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New USB interface - looking for suggestions!

Discussion in 'Recording In Progress' started by Tsetse, Dec 2, 2012.

  1. Tsetse

    Tsetse Tele-Meister

    Feb 25, 2009
    As the title suggests, I'm looking for a new audio interface.

    I'm not a complete newbie to this, I used to work with a Motu 828MkII but that broke down about two years ago. For a number of reasons, I haven't really done anything in terms of home recording / producing for those past two years but I'm planning on changing that. As you might guess, I'm not really up to speed when it comes to the current market for audio interfaces.

    I have a PC and a laptop, both are new, run Windows 7, are pretty powerful and almost identical in terms of hardware (with the exception of a different graphics card), both of them have USB 3.0, neither has a Firewire connection. I'm looking for a USB interface to allow me to work with both systems.

    I used to work with Fruity Loops and a number of plugins but I want to change that. A good friend of mine who runs a recording studio is using Sonar and he took his time to show me around that software. In the future, I would like to have the option to take my projects to his studio.

    The two most important applications for a new interface would be:
    - Recording guitar (and bass), mainly to save my ideas for new songs
    - working with software synths etc. - I like to dabble in electronic music, trip hop, etc.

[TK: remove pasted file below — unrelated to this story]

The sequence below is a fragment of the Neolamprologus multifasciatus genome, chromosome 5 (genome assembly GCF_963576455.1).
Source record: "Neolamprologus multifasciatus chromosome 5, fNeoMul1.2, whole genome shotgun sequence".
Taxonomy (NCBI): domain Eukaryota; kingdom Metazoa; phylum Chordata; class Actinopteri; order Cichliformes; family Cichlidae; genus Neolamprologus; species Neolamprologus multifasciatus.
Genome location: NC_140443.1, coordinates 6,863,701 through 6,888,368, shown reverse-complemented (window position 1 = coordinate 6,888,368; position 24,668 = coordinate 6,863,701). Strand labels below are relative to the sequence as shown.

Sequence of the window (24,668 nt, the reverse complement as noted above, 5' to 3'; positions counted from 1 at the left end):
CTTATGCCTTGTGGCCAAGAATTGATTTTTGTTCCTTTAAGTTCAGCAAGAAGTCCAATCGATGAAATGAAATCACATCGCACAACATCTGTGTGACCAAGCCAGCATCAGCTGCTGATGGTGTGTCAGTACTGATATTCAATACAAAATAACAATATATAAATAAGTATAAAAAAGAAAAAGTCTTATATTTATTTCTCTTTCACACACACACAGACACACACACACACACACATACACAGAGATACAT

I'm looking for an interface which offers
    - good quality converters
    - low latency esp. when recording guitar (high latency really gets to me when I have to play guitar)
    - decent sound quality (24 bit / 96 kHz or more preferably)
    - decent build quality
    - compatibility with Windows 7
    - compatibility with Sonar
    - 1 or 2 mic / instrument inputs, I have never needed more than two
    - outputs for a pair of studio monitors and a seperate headphones output
    - Midi In / Out (not needed right now but this could be nice to have in the future)

    I don't really care about an interface needing / not needing an external power supply since I'm confident I will always have an electrical outlet around. The size and design of the interface don't really matter and I can live without any standalone mixer capabilities or numerous external control kobs.

    Low latency and decent sound quality is what matters most to me.

    Regarding the price, I'm open to suggestions, but I'd like to stay in a price range of about 500 - 600 € (~550 - 800$ USD) and if possible, a lower price would be nice as well ;). If that seems unreasonably low, feel free to tell me - I can wait and save up a little more if I see a need to.